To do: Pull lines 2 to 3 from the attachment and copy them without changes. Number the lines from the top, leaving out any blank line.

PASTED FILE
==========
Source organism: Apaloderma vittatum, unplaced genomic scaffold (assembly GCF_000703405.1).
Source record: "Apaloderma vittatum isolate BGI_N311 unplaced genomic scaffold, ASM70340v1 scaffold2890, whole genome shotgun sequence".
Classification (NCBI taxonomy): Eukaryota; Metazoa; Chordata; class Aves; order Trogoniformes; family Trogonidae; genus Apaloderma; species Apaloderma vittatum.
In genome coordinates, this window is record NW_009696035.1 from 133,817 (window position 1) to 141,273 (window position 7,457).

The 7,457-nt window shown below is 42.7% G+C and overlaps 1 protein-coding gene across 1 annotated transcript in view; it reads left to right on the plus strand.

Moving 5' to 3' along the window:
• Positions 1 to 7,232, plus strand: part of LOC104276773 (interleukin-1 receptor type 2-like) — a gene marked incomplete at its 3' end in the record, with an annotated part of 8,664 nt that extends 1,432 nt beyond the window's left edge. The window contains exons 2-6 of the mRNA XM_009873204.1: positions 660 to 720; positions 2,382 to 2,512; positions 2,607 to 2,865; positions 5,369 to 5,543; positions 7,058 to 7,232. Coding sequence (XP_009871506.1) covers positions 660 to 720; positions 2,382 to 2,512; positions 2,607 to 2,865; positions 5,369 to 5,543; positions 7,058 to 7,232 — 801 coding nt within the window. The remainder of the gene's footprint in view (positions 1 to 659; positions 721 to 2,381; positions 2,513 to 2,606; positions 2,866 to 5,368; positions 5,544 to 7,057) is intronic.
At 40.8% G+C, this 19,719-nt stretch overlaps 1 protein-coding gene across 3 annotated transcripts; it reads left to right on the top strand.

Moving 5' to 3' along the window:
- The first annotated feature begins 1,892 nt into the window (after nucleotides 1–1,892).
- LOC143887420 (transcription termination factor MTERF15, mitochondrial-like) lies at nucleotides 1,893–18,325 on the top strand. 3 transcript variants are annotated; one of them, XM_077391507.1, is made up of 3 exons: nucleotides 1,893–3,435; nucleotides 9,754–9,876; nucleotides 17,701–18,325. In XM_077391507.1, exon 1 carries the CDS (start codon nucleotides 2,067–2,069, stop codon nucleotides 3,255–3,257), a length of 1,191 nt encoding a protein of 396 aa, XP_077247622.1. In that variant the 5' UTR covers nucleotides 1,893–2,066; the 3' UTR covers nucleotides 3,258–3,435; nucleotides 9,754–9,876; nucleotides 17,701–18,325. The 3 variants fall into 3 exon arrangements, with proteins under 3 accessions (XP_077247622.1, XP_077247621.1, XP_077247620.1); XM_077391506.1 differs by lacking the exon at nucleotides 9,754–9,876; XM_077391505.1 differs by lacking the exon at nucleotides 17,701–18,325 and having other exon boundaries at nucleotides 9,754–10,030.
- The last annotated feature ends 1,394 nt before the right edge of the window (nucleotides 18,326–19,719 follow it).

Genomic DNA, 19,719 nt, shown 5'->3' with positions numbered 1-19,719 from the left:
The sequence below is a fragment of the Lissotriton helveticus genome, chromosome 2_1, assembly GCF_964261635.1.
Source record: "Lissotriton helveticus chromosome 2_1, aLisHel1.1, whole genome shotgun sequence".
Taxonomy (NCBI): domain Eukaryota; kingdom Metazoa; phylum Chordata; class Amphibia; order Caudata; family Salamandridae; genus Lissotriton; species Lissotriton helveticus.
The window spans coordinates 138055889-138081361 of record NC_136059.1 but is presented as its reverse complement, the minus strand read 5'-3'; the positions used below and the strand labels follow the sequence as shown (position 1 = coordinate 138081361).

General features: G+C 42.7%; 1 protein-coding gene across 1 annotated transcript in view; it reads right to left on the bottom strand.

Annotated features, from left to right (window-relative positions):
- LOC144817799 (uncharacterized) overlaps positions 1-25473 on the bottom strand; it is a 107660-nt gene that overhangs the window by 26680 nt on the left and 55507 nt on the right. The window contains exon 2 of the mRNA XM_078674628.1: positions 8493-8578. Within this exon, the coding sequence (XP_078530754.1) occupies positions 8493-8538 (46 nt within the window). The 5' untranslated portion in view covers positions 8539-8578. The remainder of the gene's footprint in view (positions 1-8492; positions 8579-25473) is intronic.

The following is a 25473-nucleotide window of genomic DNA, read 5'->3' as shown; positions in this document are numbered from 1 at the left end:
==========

Source record: "Apaloderma vittatum isolate BGI_N311 unplaced genomic scaffold, ASM70340v1 scaffold2890, whole genome shotgun sequence".
Classification (NCBI taxonomy): Eukaryota; Metazoa; Chordata; class Aves; order Trogoniformes; family Trogonidae; genus Apaloderma; species Apaloderma vittatum.